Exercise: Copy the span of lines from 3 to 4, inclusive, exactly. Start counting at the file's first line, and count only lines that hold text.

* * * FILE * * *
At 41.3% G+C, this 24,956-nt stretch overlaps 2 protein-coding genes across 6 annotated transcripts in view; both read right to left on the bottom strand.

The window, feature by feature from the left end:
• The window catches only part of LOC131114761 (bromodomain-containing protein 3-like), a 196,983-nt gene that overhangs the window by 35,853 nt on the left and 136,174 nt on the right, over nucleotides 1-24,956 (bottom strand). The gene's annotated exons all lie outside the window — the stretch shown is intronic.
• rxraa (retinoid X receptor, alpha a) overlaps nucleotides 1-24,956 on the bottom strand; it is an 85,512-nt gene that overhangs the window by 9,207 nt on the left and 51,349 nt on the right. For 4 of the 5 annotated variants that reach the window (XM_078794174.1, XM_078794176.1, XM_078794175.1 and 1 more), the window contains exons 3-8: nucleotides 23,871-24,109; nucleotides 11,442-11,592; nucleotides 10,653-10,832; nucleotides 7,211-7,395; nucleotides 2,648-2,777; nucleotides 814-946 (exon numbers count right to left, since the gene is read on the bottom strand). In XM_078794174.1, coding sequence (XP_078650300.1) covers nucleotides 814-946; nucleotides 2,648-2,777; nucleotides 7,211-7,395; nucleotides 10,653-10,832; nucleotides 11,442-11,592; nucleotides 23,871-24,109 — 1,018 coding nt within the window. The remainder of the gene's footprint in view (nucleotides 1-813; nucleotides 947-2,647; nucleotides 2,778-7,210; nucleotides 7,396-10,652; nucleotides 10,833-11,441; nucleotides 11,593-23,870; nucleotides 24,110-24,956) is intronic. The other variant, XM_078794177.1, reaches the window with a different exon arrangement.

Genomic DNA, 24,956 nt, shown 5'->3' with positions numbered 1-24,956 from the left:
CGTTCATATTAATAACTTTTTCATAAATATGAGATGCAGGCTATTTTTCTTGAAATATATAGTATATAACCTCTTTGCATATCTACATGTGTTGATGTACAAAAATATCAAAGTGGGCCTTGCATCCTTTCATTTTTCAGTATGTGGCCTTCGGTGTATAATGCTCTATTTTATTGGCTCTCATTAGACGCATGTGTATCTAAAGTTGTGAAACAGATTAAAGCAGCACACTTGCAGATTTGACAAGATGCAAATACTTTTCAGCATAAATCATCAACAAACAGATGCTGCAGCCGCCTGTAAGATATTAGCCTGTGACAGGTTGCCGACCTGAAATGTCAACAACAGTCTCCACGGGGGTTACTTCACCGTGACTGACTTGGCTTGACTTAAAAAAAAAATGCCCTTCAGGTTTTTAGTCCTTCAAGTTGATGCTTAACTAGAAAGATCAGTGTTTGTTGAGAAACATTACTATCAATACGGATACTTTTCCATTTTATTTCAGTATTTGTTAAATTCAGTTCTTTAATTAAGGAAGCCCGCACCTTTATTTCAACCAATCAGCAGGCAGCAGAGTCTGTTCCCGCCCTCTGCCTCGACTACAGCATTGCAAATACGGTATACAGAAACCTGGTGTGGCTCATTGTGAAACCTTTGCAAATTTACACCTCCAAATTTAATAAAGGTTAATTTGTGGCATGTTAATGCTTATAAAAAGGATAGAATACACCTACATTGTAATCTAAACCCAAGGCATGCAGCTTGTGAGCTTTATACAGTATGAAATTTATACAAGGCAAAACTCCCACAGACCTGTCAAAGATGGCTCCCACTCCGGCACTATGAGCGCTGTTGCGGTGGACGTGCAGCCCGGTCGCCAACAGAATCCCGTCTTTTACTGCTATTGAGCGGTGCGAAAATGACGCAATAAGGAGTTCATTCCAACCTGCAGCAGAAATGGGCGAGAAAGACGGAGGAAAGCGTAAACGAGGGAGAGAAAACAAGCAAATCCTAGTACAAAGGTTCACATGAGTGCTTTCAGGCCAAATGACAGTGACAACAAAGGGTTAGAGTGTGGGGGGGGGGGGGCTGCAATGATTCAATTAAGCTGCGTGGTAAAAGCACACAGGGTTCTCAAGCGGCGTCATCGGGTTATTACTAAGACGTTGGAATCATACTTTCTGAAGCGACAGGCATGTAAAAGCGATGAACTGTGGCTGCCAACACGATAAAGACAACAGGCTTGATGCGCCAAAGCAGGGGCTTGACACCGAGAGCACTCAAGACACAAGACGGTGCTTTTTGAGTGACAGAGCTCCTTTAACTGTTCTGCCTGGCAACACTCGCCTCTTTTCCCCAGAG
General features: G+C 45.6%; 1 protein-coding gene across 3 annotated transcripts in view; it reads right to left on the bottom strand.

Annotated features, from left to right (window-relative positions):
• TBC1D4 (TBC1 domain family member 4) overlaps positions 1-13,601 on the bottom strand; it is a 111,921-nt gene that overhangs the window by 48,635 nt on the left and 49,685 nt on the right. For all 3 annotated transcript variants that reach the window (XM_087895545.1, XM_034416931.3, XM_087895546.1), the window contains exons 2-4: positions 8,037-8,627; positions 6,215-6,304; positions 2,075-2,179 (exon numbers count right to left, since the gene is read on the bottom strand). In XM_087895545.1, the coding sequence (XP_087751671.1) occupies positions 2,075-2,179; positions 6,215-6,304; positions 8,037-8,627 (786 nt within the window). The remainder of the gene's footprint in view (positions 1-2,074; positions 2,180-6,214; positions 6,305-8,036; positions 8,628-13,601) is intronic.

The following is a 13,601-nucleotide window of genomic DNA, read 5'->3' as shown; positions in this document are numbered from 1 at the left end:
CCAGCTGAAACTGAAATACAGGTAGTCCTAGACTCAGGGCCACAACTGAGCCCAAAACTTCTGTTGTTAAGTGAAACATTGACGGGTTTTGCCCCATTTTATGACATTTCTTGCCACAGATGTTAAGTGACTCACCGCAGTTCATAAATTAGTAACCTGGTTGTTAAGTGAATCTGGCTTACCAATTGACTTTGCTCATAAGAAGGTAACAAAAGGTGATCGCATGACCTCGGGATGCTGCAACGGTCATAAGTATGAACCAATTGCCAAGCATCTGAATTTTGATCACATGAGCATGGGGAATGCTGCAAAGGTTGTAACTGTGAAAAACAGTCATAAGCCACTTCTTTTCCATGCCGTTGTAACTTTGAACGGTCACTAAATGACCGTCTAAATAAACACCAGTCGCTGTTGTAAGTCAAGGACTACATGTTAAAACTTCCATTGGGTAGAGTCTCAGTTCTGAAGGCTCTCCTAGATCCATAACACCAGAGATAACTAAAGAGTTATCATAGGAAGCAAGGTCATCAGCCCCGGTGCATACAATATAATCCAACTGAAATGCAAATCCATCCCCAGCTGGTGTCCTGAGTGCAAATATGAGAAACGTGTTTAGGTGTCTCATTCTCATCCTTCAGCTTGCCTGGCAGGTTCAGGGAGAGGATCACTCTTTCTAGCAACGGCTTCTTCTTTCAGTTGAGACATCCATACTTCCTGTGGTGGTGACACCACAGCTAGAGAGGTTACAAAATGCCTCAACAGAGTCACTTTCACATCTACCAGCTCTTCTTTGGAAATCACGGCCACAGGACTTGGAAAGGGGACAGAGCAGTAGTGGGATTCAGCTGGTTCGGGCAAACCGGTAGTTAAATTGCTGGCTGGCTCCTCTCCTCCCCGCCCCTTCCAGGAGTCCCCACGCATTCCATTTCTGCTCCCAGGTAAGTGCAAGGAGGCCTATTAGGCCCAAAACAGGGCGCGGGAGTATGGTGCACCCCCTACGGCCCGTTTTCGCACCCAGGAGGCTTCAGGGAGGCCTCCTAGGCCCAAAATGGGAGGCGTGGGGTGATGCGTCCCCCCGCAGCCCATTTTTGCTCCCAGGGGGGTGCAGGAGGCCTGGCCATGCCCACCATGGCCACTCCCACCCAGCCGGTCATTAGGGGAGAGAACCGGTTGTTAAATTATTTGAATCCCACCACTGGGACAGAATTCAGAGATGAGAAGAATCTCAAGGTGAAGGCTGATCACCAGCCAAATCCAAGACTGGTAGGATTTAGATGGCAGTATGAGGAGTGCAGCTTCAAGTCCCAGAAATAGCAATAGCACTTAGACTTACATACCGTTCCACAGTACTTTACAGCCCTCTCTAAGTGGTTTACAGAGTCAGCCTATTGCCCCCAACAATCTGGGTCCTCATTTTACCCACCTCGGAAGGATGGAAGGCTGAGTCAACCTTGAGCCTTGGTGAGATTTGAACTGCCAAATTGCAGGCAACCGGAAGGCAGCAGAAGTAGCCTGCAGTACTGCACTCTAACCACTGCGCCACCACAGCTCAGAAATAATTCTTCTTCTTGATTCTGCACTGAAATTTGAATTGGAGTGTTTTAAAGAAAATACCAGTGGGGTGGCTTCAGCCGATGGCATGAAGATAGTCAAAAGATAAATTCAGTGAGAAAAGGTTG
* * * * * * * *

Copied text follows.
• The window catches only part of LOC131114761 (bromodomain-containing protein 3-like), a 196,983-nt gene that overhangs the window by 35,853 nt on the left and 136,174 nt on the right, over nucleotides 1-24,956 (bottom strand). The gene's annotated exons all lie outside the window — the stretch shown is intronic.
• rxraa (retinoid X receptor, alpha a) overlaps nucleotides 1-24,956 on the bottom strand; it is an 85,512-nt gene that overhangs the window by 9,207 nt on the left and 51,349 nt on the right. For 4 of the 5 annotated variants that reach the window (XM_078794174.1, XM_078794176.1, XM_078794175.1 and 1 more), the window contains exons 3-8: nucleotides 23,871-24,109; nucleotides 11,442-11,592; nucleotides 10,653-10,832; nucleotides 7,211-7,395; nucleotides 2,648-2,777; nucleotides 814-946 (exon numbers count right to left, since the gene is read on the bottom strand). In XM_078794174.1, coding sequence (XP_078650300.1) covers nucleotides 814-946; nucleotides 2,648-2,777; nucleotides 7,211-7,395; nucleotides 10,653-10,832; nucleotides 11,442-11,592; nucleotides 23,871-24,109 — 1,018 coding nt within the window. The remainder of the gene's footprint in view (nucleotides 1-813; nucleotides 947-2,647; nucleotides 2,778-7,210; nucleotides 7,396-10,652; nucleotides 10,833-11,441; nucleotides 11,593-23,870; nucleotides 24,110-24,956) is intronic. The other variant, XM_078794177.1, reaches the window with a different exon arrangement.